Dietary Vitamin D Intake and Vitamin D Status in Canine Cancer Patients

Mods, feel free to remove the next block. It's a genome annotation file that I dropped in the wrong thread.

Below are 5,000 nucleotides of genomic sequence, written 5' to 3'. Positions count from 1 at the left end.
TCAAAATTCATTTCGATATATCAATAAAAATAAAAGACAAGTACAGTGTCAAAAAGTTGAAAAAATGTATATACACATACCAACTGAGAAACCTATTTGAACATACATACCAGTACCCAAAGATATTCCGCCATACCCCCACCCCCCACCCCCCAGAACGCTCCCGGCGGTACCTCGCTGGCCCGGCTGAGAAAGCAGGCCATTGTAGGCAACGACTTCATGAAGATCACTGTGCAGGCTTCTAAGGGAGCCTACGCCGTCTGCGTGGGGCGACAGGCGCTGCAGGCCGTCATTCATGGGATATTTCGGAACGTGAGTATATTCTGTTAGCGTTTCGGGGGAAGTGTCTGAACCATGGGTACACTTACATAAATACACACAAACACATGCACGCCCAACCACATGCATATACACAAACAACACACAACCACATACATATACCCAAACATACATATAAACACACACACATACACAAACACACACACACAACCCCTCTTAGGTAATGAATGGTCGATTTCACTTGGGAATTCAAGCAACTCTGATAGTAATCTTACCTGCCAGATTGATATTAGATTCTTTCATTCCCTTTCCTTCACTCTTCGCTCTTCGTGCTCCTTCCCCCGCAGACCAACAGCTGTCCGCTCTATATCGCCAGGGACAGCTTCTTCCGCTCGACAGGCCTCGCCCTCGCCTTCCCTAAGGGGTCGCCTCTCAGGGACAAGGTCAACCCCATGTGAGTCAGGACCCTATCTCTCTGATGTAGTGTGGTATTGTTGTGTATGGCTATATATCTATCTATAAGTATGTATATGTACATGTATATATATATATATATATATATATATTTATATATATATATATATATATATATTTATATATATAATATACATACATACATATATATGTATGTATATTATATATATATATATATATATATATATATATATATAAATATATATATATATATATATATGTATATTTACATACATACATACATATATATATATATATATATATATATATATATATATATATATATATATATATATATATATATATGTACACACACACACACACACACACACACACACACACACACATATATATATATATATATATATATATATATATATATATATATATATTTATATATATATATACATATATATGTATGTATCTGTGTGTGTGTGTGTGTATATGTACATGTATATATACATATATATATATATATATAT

In humans, low dietary vitamin D intake and a low vitamin D status have been linked to increased risk of cancer development. This association is starting to be explored in canines. This thesis is an investigation of the dietary vitamin D intake and vitamin D status of dogs with cancer, specifically osteosarcoma, lymphoma and mast cell tumours, in comparison to healthy dogs. Plasma 25(OH)D concentration was significantly higher in healthy dogs than in those with osteosarcoma and lymphoma, but not mast cell tumours. There was an independent effect of cancer, dietary vitamin D intake and plasma ionized calcium on plasma 25(OH)D concentrations. The independent effect of cancer suggests that dietary vitamin D intake is not responsible for observed differences in plasma 25(OH)D concentrations. Further research is needed to investigate whether decreased plasma 25(OH)D concentrations are a factor in cancer development, or a consequence of cancer.